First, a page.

Being A Culturally Competent OT in a Historically Racist System of Healthcare
The conversation about racial and ethnic disparities in the United States health system is enormously relevant in the current climate of outrage and fear. It is impossible to ignore the tidal outpour of individuals, communities, and organizations demanding change, begging for help – but above all else, simply calling for awareness.
Let’s begin with awareness.
As a healthcare community, and as contributing members of that established healthcare industry, how aware are we of what is transpiring within our own ‘home turf’?
I am writing these words after reflecting deeply on what it means to be in this authoritative role as a ‘healthcare provider’ – because whether we see ourselves in this light or not, we are. We have authority over our patients in the care we deliver, and as participating members of larger organizations. We are all accountable to the American Occupational Therapy Association (or to whichever national governing body you may affiliate with) to both represent the agenda and cultural values of the organization, and to demand progress in areas that we see are lacking.
Am I doing enough as an OT?
The American Occupational Therapy Association issued a formal Statement on Justice and Systemic Racism on May 31st, 2020. In this statement, they declare, “We acknowledge and condemn the multifaceted aspects of systemic racism and oppression”…”Justice is a core value of occupational therapy and the responsibility of all practitioners,” and “…we must endeavor to eliminate occupational injustice, occupational alienation, and occupational deprivation. Equity, inclusion, and diversity is a critical pillar of our Vision.”
These are wonderful sentiments. And I am happy to call myself a member of this organization, who takes a stand on these topics and speaks to the value of what we as a profession have to offer in this movement for systemic change. But I always find myself coming back to the same question… aside from saying the right things, are we, as a profession, doingthe right things.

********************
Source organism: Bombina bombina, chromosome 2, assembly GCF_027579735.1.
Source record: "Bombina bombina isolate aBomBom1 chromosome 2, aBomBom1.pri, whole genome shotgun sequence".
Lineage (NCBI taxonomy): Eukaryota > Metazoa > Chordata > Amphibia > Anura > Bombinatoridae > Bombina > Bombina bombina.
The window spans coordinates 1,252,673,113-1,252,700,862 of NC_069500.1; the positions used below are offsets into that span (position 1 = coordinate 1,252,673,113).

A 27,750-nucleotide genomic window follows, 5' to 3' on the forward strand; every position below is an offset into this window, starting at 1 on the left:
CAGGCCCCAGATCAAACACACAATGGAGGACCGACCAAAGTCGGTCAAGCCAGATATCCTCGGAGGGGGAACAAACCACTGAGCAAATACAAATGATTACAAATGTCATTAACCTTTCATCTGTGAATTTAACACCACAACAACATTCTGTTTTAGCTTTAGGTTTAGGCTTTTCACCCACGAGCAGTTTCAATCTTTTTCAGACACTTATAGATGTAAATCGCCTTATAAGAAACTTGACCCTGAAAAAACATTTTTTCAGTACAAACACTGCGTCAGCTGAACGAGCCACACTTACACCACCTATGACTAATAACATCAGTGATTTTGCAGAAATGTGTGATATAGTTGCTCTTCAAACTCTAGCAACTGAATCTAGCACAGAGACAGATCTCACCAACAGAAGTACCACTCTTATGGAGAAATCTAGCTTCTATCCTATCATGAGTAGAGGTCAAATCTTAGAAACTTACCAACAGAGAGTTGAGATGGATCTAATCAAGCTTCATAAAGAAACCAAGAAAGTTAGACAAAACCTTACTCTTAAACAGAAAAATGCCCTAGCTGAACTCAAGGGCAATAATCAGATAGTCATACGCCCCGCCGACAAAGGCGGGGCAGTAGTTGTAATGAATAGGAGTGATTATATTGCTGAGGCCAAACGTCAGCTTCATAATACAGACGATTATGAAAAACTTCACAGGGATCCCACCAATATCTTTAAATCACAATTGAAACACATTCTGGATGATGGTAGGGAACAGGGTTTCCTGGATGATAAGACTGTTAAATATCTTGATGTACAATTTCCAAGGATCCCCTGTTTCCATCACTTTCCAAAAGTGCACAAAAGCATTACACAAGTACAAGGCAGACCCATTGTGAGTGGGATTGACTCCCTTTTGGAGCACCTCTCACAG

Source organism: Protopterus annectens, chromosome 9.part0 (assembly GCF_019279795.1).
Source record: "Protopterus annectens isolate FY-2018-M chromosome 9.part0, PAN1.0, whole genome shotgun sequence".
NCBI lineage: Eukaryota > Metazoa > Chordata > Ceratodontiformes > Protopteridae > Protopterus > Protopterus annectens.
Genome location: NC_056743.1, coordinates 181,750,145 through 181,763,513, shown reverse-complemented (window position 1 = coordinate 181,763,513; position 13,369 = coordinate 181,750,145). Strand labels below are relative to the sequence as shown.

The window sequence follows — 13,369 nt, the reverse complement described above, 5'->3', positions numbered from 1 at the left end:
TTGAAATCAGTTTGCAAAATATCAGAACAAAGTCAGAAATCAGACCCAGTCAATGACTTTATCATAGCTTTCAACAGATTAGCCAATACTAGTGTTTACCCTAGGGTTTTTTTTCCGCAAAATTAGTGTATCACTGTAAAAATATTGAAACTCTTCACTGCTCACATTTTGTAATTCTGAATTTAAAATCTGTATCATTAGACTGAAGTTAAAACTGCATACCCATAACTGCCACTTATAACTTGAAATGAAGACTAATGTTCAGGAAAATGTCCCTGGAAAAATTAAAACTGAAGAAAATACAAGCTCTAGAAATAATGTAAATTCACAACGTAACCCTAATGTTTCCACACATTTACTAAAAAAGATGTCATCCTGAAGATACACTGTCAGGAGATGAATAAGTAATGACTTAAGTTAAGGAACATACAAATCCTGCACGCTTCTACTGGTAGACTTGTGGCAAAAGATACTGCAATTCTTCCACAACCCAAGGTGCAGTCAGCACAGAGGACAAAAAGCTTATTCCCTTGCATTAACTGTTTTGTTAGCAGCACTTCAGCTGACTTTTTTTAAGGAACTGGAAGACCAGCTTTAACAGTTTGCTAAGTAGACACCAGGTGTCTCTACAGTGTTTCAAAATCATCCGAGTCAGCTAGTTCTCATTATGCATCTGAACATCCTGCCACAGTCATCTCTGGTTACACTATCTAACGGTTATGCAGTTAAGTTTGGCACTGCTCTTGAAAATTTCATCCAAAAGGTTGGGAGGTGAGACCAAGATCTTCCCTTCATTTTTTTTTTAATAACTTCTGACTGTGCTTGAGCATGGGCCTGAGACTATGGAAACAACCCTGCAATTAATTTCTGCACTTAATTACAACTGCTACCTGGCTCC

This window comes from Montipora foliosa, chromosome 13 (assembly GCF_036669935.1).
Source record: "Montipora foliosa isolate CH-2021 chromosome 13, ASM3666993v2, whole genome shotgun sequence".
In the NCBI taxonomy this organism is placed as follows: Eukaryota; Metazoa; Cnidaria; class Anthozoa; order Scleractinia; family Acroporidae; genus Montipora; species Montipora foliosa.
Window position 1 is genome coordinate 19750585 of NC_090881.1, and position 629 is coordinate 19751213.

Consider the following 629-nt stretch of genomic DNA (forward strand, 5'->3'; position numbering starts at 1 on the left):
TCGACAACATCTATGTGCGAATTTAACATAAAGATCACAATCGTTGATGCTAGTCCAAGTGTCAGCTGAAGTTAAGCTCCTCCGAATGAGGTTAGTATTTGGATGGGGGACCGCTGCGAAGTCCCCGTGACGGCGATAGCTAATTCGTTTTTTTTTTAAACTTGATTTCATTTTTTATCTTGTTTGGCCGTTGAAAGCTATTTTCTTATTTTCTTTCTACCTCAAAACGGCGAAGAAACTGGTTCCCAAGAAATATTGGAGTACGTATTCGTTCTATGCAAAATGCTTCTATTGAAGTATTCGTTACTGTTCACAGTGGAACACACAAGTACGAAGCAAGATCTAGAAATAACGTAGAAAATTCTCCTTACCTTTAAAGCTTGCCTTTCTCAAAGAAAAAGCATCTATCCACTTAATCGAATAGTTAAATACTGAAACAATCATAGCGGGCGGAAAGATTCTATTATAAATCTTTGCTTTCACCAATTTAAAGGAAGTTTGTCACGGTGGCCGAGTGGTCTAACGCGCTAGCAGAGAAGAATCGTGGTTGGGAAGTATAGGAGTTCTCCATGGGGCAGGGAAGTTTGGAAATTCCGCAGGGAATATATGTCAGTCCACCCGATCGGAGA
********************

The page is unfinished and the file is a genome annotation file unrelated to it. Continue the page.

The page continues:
According to [the famous] Immanuel Kant’s philosophical take on moral ethics: non-maleficence is not synonymous withbeneficence. Translation: doing ‘no-harm’ does not equal ‘doing good’…. Or, more colloquially… simply not being a shitty person does not qualify you as a good person.
And this is where my mind keeps coming back to. Have I DONE enough? Or… anything? Have I actually done a damn thing to HELP – or have I (like so many others) simply held tight to the knowledge that I am not a ‘bad person,’ I am not a 'hateful racist’… but…. Am I actually (truly) an ally?
I can do more. I can absolutely be doing more.
Women’s health equality is synonymous with racial equality – and it’s a double-fronted battle for women of color.
Much of my professional voice is utilized in speaking to the importance of advancing awareness and care pertaining to women’s health topics. I, as a therapist, as a woman, and as a member of my national community, feel deeply that we, occupational therapists, have a role to play in advancing the health outcomes of the girls and women within our communities – but to ignore the disparities of race and ethnicity in that campaign would be drastically negligent. Racial and ethnic inequality within the healthcare system is rampant. The health disparities of women of color absolutely cannot go unaddressed if we are going to achieve better outcomes for women as a whole.